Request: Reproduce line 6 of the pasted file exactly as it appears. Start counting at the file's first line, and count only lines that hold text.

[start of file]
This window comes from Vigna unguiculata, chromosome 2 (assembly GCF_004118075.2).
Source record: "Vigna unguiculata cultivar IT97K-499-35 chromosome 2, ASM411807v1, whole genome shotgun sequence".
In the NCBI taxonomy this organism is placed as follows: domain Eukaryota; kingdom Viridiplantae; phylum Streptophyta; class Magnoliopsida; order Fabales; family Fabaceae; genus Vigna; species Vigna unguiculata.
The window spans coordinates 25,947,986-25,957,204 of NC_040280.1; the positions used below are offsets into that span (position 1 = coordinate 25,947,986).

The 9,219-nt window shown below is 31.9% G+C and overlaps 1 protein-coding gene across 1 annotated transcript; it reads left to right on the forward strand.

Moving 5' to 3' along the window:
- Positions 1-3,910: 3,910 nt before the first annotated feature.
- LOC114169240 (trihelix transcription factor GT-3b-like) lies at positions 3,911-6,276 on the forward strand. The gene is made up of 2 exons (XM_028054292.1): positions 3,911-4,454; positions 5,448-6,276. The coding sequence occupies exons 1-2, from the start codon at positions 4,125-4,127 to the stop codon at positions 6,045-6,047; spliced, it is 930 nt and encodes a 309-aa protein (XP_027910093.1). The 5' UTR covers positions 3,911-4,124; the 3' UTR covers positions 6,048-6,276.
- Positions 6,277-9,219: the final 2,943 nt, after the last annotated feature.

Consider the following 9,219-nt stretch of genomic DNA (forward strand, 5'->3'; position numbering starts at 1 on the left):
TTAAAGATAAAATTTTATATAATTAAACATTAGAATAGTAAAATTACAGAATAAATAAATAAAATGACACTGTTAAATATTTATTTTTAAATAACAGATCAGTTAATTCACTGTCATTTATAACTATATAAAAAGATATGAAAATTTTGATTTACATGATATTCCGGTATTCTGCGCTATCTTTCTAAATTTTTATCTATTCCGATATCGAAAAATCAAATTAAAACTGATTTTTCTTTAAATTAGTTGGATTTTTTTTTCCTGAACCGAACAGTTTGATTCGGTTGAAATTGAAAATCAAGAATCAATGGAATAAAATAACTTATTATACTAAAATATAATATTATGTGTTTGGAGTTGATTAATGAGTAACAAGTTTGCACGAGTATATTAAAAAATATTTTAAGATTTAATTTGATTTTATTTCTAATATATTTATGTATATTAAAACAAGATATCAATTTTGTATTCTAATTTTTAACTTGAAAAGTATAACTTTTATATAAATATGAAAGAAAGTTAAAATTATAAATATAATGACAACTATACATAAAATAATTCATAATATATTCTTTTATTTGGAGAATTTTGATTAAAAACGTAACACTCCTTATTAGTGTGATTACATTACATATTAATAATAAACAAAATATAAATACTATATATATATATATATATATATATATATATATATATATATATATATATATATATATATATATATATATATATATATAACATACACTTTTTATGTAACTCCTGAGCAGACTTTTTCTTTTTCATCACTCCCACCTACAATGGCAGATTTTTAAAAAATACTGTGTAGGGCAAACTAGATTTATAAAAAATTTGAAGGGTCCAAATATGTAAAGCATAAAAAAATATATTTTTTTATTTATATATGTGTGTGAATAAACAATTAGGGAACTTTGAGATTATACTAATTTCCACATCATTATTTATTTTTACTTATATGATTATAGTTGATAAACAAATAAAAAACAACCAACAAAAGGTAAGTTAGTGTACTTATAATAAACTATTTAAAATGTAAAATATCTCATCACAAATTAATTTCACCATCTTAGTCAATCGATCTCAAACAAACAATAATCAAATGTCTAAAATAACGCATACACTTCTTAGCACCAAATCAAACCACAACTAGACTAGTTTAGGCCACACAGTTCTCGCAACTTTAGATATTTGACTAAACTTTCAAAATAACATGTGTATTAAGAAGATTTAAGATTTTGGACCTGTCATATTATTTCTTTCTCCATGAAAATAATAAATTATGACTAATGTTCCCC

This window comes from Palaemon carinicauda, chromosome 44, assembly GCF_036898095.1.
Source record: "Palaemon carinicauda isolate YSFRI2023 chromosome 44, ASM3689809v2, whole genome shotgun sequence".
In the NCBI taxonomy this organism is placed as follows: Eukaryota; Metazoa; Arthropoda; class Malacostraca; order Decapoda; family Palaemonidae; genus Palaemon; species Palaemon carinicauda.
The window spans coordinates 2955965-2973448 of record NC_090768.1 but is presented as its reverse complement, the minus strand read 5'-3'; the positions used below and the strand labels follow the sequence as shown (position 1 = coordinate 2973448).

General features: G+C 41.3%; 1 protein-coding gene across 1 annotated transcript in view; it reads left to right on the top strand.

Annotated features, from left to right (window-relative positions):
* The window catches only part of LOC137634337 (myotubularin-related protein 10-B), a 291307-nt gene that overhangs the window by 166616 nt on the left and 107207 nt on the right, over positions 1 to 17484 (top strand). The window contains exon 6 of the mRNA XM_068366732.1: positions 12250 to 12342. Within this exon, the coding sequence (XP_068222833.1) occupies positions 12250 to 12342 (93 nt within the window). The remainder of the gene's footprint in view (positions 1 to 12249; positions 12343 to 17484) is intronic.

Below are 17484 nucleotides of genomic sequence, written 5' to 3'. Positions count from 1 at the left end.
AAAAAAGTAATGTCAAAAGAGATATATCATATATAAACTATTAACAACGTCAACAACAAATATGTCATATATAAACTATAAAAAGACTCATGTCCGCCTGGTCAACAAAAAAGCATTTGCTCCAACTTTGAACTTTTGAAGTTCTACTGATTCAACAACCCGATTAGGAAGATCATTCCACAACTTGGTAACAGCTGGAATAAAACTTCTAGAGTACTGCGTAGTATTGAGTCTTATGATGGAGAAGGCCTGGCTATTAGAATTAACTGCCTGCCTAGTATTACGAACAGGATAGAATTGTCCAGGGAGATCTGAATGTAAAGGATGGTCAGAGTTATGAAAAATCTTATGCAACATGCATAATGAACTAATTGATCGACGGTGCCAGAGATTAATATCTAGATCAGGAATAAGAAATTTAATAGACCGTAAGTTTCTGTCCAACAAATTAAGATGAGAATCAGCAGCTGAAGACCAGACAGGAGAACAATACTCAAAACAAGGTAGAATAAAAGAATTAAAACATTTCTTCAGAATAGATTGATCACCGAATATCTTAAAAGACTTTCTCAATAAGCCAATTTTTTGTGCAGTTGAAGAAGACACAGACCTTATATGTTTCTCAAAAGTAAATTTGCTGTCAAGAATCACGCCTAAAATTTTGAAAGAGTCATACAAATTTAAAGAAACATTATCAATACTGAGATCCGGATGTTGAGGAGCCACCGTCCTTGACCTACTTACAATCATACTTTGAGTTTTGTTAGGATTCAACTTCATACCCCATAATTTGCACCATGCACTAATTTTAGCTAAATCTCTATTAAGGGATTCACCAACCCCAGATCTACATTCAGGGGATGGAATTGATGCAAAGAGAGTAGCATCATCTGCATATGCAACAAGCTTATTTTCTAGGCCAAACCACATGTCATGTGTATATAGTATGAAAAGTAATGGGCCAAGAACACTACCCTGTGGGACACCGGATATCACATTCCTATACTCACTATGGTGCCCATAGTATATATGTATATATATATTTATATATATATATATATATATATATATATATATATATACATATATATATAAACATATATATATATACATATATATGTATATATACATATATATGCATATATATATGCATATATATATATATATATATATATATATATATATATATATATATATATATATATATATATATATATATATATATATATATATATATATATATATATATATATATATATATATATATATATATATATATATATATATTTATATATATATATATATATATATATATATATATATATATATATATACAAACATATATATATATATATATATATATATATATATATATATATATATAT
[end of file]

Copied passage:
Moving 5' to 3' along the window: